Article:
A noninferiority phase III trial, previously reported in The Lancet, has established the standard of care in human papillomavirus (HPV)-related oral cancer, according to Andy M. Trotti, MD, a radiation oncologist at Moffitt Cancer Center in Tampa, Florida. Data from the NRG Oncology RTOG 1016 trial showed that radiotherapy plus cetuximab was associated with poorer overall survival when compared with chemoradiotherapy with cisplatin in HPV-positive cancer of the oropharynx.1
Andy M. Trotti, MD
Patients with HPV-related oropharyngeal cancer have a high survival rate (85%) and local control when treated with radiotherapy plus cisplatin, but the investigators initially hypothesized that substituting cisplatin with cetuximab might reduce short- and long-term toxicities, with comparable (noninferior) 5-year overall survival.
“Noninferiority of cetuximab was not demonstrated, so this was a negative trial, but it showed that accelerated intensity-modulated radiation therapy (IMRT)—70 Gy over 6 weeks with 2 cycles of high-dose cisplatin—is the standard of comparison for future trials,” said Dr. Trotti, who presented a clinical trial update at the 2019 Winship Cancer Institute of Emory University Updates in Management American Association for Cancer Research (AACR) and American Head and Neck Society (AHNS) Head and Neck Cancer Conference in Austin, Texas.2
In the NRG Oncology RTOG 1016 trial, 805 patients with histologically confirmed HPV16-positive tumors were stratified by T stage (T1–T2 vs T3–T4), N stage (N0–N2a vs N2b–N3), Eastern Cooperative Oncology Group (ECOG) performance status (0 vs 1), and smoking history (≤ 10 pack-years vs > 10 pack-years). Then they were randomly assigned to treatment in a 1:1 fashion.
All patients received accelerated IMRT at 70 Gy over 6 weeks, in combination with either 2 cycles of high-dose cisplatin (100 mg/m2) given on days 1 and 22 of radiotherapy (n = 406) or cetuximab given at a loading dose of 400 mg/m2 5 to 7 days before radiotherapy, followed by 250 mg/m2 weekly for 7 doses (n = 399). The primary endpoint was overall survival.
According to Dr. Trotti, the patient population was typical: 90% male and a high performance status, about one-third smokers, and minimal T4 disease but very high rates of advanced nodal disease (90%).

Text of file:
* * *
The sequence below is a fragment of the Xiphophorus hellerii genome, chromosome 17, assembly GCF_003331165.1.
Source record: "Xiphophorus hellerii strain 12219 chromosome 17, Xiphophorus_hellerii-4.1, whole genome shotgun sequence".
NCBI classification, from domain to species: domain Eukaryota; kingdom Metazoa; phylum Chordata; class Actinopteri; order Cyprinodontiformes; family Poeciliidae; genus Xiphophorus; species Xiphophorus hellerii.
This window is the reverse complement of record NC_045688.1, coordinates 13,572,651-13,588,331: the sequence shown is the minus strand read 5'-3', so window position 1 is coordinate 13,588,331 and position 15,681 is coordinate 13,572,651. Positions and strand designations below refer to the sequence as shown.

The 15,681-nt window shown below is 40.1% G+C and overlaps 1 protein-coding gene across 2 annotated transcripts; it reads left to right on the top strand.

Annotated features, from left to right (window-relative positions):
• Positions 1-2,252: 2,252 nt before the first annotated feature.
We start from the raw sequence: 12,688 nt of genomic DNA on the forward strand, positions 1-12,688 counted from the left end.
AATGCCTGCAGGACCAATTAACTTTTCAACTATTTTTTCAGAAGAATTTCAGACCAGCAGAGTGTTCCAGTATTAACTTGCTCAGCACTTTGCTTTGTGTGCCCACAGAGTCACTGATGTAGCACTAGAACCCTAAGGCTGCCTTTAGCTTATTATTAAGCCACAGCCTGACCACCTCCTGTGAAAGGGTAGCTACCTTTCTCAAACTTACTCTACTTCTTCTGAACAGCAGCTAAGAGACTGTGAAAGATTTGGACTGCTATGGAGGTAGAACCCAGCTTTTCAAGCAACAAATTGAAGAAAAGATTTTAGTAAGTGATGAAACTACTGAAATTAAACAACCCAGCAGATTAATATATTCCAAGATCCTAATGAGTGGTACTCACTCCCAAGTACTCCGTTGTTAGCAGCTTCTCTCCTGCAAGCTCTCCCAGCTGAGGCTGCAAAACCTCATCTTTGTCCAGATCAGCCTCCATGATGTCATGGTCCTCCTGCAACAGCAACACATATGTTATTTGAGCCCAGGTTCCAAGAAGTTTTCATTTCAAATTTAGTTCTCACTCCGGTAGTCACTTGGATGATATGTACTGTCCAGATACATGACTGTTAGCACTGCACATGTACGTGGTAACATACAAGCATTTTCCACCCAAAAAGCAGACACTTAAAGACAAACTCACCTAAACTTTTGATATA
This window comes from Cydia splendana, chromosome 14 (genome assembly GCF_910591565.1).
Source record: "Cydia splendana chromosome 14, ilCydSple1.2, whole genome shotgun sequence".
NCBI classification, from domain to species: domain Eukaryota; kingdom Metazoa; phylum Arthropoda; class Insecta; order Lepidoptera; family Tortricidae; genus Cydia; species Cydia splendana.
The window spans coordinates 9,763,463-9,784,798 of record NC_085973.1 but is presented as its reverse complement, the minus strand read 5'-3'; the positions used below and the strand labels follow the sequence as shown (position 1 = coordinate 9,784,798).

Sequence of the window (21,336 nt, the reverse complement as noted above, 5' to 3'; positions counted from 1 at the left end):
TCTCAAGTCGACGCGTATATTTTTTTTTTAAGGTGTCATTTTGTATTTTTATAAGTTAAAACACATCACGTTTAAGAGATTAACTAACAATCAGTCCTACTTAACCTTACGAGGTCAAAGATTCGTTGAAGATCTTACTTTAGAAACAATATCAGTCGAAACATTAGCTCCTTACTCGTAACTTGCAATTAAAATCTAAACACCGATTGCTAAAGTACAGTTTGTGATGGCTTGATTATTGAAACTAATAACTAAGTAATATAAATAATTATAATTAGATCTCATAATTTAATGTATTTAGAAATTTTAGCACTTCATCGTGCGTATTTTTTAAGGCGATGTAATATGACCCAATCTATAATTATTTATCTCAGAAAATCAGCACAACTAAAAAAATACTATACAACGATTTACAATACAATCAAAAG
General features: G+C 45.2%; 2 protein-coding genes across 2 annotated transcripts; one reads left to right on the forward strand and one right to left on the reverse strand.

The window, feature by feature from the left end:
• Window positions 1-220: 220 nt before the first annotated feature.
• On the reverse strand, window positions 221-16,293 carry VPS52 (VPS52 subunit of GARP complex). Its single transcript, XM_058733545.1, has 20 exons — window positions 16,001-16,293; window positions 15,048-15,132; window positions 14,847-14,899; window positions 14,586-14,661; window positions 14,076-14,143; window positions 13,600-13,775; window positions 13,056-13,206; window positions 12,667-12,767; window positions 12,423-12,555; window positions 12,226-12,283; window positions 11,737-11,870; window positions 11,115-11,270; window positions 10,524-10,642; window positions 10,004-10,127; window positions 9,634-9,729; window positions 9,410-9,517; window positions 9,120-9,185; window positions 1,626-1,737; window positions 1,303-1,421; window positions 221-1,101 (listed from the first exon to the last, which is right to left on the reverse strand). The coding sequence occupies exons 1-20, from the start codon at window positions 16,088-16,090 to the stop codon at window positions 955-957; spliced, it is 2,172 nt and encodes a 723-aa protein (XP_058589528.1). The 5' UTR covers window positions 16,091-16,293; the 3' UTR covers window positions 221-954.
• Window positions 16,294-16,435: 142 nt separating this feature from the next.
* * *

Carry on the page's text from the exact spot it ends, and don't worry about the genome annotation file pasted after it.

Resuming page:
“This study enrolled about twice as quickly as we predicted,” he added. “We thought it would take 6 or 7 years, but it actually took half that: in 3.5 years, we enrolled 987 patients.”
Noninferiority of Cetuximab Not Demonstrated
The estimated 5-year overall survival was significantly worse with cetuximab than with cisplatin: 78% vs 85% (P = .02). The progression-free survival was also significantly worse with cetuximab, at 67% vs 78% at 5 years (P < .001).
Furthermore, locoregional failure was significantly lower with cisplatin than with cetuximab (10% vs 17%; P < .001). And there was a trend toward less distant metastasis in the cisplatin arm, although this did not reach significance.
Moderate to High Toxicity Observed
“Outcomes were very good in this population, so it will be hard to do better, but patients did experience moderate to high toxicity,” said Dr. Trotti.
“Accelerated intensity-modulated radiation therapy—70 Gy over 6 weeks with 2 cycles of high-dose cisplatin—is the standard of comparison for future trials [in HPV-positive oropharyngeal cancer].”— Andy M. Trotti, MD
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The investigators measured toxicity in several ways. With the standard “worst grade” method of measuring acute moderate to severe toxicity, each patient contributes one high-grade event to the bottom line. This method showed no significant difference between the arms. However, measuring acute toxicity burden by combining all grade 3 or 4 acute events (T score), showed a significant 40% increased acute toxicity in the cisplatin arm (P < .001).
“Using the T-score method, cisplatin was definitely more toxic than cetuximab,” commented Dr. Trotti. “This gives a truer representation of cisplatin toxicities.”
Late moderate to severe toxicities were similar in the two arms. There appeared to be no long-term impact on swallowing observed with either drug.
According to Dr. Trotti, future directions will focus on modulating the dose of cisplatin or the total dose of radiotherapy in this patient population. Data from multiple ancillary studies will also be analyzed (ie, biomarkers, tobacco, quality of life, cost-utility). ■
DISCLOSURE: Dr. Trotti reported no conflicts of interest.
1. Gillison ML, Trotti AM, Harris J, et al: Radiotherapy plus cetuximab or cisplatin in human papillomavirus-positive oropharyngeal cancer (NRG Oncology RTOG 1016): A randomised, multicenter, non-inferiority trial. Lancet 393:40-50, 2019.
2. Trotti AM: Radiotherapy plus cetuximab or cisplatin in human papilloma-virus positive oropharyngeal cancer (NRG 1016): A randomized multicenter non-inferiority trial. 2019 AACR-AHNS Head and Neck Cancer Conference. Plenary Session 5. Presented April 30, 2019.